Date Published16 January 2014
Price£ 7.99


by David Jackson

In New York’s East Village, the remains of a young girl are found. Detective Callum Doyle has seen a similar killing in the past and he knows who committed both crimes. The problem is, no one believes him.


A woman’s buttocks are discovered in a trash can in New York’s East Village on the same night as her head is found in bins next to a Chinese restaurant. Detective Callum Doyle of the New York Police Department is assigned the case on the same day he’s assigned a new partner, Detective Tommy LeBlanc. Their job is to find the killer but, from the moment he sees the tattoo of an angel on the dead girl’s bottom, Doyle thinks he knows who did it. The only man he will even consider as a suspect is a lowlife tattoo artist called Stan Proust, a man Doyle is convinced got away with rape and murder before.

Over the course of the investigation, between giving the dead girl’s parents too much information, the kind he isn’t supposed to pass on, and giving credibility to circulating rumours that he is mentally unstable and unfit for the job, Doyle proceeds to harass and terrorise Proust until his suspect is pushed beyond breaking point and starts to come up with extreme ways to protect himself.

Don’t be fooled. This book is less about the police hunting a killer of a young woman, and more about one cop’s obsession with putting a man he hates behind bars. The tragic girl cut down in her prime barely gets a mention as the New York detective unravels, if he was ever ravelled to begin with. This is the story of his descent into the last circles of madness, hurried on his way by the well-deserved station gossip, the half-truths and all-out lies told by almost every character along the way.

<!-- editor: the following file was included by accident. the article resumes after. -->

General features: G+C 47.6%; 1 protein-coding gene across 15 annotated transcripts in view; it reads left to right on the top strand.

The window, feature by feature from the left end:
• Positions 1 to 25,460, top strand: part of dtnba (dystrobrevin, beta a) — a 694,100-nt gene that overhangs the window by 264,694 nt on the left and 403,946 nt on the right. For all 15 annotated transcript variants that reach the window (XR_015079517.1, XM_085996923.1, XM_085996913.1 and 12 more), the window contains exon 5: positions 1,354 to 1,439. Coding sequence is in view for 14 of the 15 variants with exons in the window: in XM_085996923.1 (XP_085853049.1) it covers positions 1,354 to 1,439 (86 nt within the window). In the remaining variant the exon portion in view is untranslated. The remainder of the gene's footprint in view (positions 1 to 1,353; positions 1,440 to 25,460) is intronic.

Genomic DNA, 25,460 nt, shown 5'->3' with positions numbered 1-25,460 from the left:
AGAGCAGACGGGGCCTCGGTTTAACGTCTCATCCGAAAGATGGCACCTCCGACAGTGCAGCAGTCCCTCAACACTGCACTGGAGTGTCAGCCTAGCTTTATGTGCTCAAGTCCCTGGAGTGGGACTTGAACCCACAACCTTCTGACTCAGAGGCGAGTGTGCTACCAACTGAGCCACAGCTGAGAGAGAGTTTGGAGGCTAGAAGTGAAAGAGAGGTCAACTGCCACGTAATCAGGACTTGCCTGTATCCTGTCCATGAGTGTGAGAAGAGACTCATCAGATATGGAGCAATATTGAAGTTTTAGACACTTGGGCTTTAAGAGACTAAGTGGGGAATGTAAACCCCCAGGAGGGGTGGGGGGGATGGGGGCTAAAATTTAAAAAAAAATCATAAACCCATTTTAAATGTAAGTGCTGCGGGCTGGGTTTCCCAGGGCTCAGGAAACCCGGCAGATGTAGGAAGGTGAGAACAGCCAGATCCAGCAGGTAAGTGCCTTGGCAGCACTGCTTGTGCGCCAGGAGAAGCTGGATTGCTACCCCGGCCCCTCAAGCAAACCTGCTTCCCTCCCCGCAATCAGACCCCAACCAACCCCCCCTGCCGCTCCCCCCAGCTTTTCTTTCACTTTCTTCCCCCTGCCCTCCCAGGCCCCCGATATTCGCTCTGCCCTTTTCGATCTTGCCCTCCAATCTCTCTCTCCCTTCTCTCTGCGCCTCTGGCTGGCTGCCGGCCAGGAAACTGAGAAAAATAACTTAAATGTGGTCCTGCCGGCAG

This wouldn’t necessarily make a bad plot, but the problem here is that there’s no one to like, no one for the reader to side with. Doyle isn’t fit to be a serving police officer, never mind that he has had results in the past; he is a monster and deserves himself to be in jail. LeBlanc, his unfortunate new partner, is a confused individual, seemingly incapable of making an intelligent judgement about his own partner.

Doyle is in so deep with New York’s criminal fraternity that it’s inconceivable he hasn’t been caught up in some undercover operation. He’s such an unlikeable person that when – as it must – all comes good for him, it left me feeling cheated, that he doesn’t deserve the luck that befalls him, doesn’t deserve to get away with the things he does. As the plot ploughs on and Doyle falls deeper into a hell of his own making, it’s at least entertaining to imagine the trouble he would be in if he was found out – which presumably he won’t ever be, because he’s supposed to be the hero. In this book, it’s impossible to tell the heroes from the villains, and while that might be true in real life, it’s just unsatisfying and frustrating in fiction.

Reviewed 18 October 2014 by Madeleine Marsh